Read More

IRS Issues Cadillac Tax Updates: Coverages, Dollar Amounts And More

The IRS has recently released Notice 2015-16 addressing regulatory compliance with the proposed 2018 Cadillac Tax, or excise tax. The Cadillac Tax is a 40% excise tax on certain employer sponsored coverage which exceeds a statutory dollar limit. The purpose of the tax is to help reduce health care costs and usage by having employers provide benefits plans that encourage cost sharing by employees.

The IRS notice addresses three major items:

    1. Coverages subject to the Cadillac Tax
    2. Determination of the cost of those applicable coverages
    3. The annual statutory dollar limit
      1. The IRS defines in this notice the employer sponsored group coverages subject to the Cadillac Tax. Those include:
      • Health Flexible Savings Accounts (FSAs)
      • Archer Medical Savings Accounts (MSAs)
      • Health Savings Accounts (HSAs)
      • Government sponsored plans
      • On-site medical clinics
      • Retiree coverage
      • Health coverage (medical, prescription drug and behavioral care)

Coverages defined as not subject to the Cadillac Tax include:

      • Accident only or disability only coverage
      • Worker’s compensation or similar insurance
      • General liability and automobile medical payment insurance
      • Credit only insurance
      • Coverage under a separate policy, certificate, or contract of insurance which provides benefits substantially all of which are for the treatment of the mouth or eye (further guidance will be provided which may exempt all limited scope dental and vision benefits)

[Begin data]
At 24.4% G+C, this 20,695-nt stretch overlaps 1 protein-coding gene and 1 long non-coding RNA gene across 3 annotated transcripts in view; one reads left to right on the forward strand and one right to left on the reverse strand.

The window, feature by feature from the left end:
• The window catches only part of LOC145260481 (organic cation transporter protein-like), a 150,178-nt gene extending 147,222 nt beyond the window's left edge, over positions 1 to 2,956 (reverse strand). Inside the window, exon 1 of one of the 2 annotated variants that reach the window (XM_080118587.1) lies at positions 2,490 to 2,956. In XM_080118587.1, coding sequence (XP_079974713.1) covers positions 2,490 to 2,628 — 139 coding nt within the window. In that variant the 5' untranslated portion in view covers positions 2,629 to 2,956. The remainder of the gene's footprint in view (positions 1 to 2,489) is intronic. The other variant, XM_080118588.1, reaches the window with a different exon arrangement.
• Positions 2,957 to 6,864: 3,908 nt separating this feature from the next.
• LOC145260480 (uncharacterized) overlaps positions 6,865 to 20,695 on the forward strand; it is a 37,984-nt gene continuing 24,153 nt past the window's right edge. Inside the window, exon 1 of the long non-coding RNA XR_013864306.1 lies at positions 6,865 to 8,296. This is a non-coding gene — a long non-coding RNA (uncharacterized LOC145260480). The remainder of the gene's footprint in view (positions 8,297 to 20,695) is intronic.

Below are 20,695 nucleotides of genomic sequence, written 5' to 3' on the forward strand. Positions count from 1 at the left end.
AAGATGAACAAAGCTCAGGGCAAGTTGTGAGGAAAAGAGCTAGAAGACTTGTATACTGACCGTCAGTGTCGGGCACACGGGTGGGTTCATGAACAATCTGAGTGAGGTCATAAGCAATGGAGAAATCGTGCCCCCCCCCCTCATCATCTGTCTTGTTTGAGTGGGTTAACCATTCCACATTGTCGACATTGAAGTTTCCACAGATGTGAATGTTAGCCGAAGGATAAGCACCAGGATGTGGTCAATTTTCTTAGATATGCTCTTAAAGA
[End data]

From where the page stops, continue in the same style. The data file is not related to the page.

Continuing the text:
• Coverage for a specified disease or illness and hospital indemnity or other fixed indemnity insurance if the payment is not excluded from gross income
      1. Determination of Cost for the Applicable Coverages

The IRS will impose a 40% excise tax on the excess of the aggregate cost over of the applicable dollar limit. The determination of the aggregate costs will include using rules similar to calculating COBRA premiums. However, the IRS has left some gaps in specifics of how to calculate COBRA premiums, such as:

      • Determination of non-COBRA beneficiaries that are similarly situated
      • Specific instructions on how to calculate COBRA premiums for self-insured groups
      • Calculating COBRA premiums for HRAs

The notice does provide several potential approaches for determining the cost of coverage, and addresses some of the gaps in calculating COBRA premiums as mentioned above. One clarification made in the notice was that the Cadillac Tax would not be included in the cost of coverage. Other clarifications include calculation rules for:

      • Separate costs for self-only and other-than-self-only coverage
      • Retirees
      • Health FSAs
      • HSAs and Archer MSAs
      • Monthly costs
      1. The Applicable Annual Statutory Dollar Amount

The IRS has identified the baseline per-employee dollar limits for 2018. Those are: $10,200 for self-only coverage, and $27,500 for other-than-self coverage. These baselines may be adjusted using several methodologies proposed in the notice, along with adjustments for qualified retirees and high-risk professions (law enforcement, fire protection activities, first responders, emergency medical technicians, paramedics, longshoreman, construction, mining, agriculture, forestry and fishing services). In addition, age and gender adjustments will be allowed.

Alternative approaches to these adjustments are being requested by the IRS and the Treasury Dept. Further notice(s) will be forthcoming inviting public comments to additional issues not addressed in this notice. The IRS is asking that public comment to this notice be submitted no later than May 15, 2015. The IRS notice is accessible here: view the notice

More information will be forthcoming and further guidance will be issued. Stay tuned.